Published in the January 2014 issue of Today’s Hospitalist
Inpatient opioid prescribing
A NEW STUDY looking at inpatient opioid prescriptions found that 51% of more than 1 million nonsurgical inpatients were prescribed at least one opioid, often at high doses.
The study, which was posted online in November by the Journal of Hospital Medicine, analyzed 2009-10 data from nearly 300 U.S. hospitals. Researchers found that 52% of patients prescribed opioids were taking the medications on the day they were discharged.
The analysis also revealed wide variations among hospitals in the percentage of nonsurgical inpatients being prescribed opioids, ranging from 33% of patients to 64%. Not surprisingly, hospitals with higher rates of opioid prescribing also had higher adjusted rates of opioid-related adverse events.
Researchers called for more studies to test interventions that can standardize opioid prescribing and enhance prescription safety. The authors pointed out that the study was one of the first to examine inpatient opioid prescribing patterns, although outpatient opioid prescriptions have received sharp scrutiny.
Beta-blockers and noncardiac surgery
ONLY SELECT CARDIAC PATIENTS should receive perioperative beta-blockers during noncardiac surgery, according to research posted online in November by JAMA Internal Medicine.
Researchers analyzed 2004-09 Danish data looking at patients with ischemic heart disease who underwent noncardiac surgery. Patients included both those with and without heart failure and those with and without a history of MI.
Researchers found that beta-blockers were associated with a significantly lower 30-day risk of major cardiovascular adverse events and mortality among patients with heart failure. But among patients without heart failure, beta-blockade was associated with a lower risk of events and mortality within 30 days only among those who had suffered an MI within the previous two years.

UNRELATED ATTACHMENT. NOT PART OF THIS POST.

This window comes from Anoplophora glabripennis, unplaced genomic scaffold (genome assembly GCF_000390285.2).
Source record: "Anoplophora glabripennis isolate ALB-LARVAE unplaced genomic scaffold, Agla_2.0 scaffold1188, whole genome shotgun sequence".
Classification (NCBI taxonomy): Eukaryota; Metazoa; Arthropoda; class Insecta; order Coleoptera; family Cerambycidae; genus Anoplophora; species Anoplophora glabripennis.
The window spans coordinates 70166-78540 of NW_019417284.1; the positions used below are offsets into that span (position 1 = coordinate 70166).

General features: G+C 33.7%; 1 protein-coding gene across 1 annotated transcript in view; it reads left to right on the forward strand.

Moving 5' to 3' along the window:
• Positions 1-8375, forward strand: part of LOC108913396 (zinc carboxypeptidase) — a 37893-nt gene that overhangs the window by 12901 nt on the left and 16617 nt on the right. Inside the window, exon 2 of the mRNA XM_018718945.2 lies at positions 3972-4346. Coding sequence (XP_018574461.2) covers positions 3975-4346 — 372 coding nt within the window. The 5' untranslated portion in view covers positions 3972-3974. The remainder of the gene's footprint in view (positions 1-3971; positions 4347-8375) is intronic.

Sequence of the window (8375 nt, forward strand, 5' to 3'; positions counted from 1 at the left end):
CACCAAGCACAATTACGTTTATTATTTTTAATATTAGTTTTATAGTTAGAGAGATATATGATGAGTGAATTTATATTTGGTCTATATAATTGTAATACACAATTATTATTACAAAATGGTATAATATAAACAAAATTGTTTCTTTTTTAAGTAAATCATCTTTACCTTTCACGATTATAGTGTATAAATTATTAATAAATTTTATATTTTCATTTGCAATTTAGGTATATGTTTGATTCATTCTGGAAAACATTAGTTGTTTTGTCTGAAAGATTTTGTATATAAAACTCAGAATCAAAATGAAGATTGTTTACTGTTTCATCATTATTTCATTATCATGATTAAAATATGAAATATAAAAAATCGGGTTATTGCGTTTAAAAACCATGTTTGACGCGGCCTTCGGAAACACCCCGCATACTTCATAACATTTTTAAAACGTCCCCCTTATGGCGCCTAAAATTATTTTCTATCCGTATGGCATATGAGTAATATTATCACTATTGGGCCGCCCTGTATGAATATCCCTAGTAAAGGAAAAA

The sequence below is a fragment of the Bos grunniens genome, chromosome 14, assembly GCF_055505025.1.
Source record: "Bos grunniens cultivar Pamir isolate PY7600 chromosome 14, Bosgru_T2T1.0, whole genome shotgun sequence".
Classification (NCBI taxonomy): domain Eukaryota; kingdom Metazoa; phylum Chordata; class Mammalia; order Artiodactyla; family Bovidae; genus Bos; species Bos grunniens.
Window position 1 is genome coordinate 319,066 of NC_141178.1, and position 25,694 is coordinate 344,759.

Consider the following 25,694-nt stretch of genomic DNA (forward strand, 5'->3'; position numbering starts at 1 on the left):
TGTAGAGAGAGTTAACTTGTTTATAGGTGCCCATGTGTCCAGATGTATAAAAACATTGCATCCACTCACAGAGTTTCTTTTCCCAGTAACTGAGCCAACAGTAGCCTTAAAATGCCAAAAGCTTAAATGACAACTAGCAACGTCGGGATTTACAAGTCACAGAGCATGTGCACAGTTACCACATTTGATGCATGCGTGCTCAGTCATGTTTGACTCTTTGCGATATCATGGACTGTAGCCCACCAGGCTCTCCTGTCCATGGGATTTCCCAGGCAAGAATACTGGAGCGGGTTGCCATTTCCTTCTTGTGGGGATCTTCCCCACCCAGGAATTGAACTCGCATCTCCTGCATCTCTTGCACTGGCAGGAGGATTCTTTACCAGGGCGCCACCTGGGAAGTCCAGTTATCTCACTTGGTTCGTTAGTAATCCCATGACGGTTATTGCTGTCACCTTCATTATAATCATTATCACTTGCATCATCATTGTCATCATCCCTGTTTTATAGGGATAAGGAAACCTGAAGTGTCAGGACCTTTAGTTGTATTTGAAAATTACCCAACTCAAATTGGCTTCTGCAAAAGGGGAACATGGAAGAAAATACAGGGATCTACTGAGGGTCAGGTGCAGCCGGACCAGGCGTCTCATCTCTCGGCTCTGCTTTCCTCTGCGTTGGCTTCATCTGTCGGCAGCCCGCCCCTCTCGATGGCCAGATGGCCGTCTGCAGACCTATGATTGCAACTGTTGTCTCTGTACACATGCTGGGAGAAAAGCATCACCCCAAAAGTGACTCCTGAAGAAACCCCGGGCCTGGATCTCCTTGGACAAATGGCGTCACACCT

An editorial noted that many physicians have long believed that all patients with ischemic heart disease should receive perioperative beta-blockade. Guidelines in the U.S. recommend starting beta-blockers in patients with established coronary artery disease before they undergo noncardiac surgeries of intermediate or high risk.
Written signouts: room to improve
WHILE HOSPITALISTS covering nights frequently rely on written physician signouts to answer inquiries that crop up, those signouts “are not reliably effective” to answer most of those questions. Thats according to a study published in the November issue of the Journal of Hospital Medicine.
In the study, hospitalists and midlevels covering nights on the nonteaching service at Yale-New Haven Hospital tallied how many inquiries they received. They also counted how often they referenced written signouts to answer those questions and how many times the signout could supply the informa- tion they needed.
While hospitalists referred to written signouts for 74% of the inquiries they received, they found that the signout could sufficiently answer only 30% of those questions. Doctors consider 77% of inquiries to be either “somewhat” or “very” clinically important. Signouts were more likely to be considered sufficient to answer inquiries for patients admitted for less than two days. Signouts were less likely to help with patients who had been in the hospital longer.
Fistbumps reduce infection risk
RESEARCHERS from the West Virginia School of Medicine have identified one potential way to cut down on transmitting bacteria throughout the hospital: Stop shaking hands and move to fistbumps instead.
The research team tested that hypothesis in a pilot project. In results published in the December issue of the Journal of Hospital Infection, researchers had two health care workers move through a hospital, first shaking hands with 20 other staff members, then doing fistbumps with other health care workers. The subjects had their hands cultured after each pass through the hospital.
The research team found that shaking hands produced four times the amount of bacterial colonization as fistbumps, due to the longer contact time and larger surface area exposed when people shake hands. While hand-hy- giene initiatives have become major quality improvement projects in hospitals and are important to cut infections, researchers noted that as many as 80% of people “retain some disease-causing bacteria after washing.”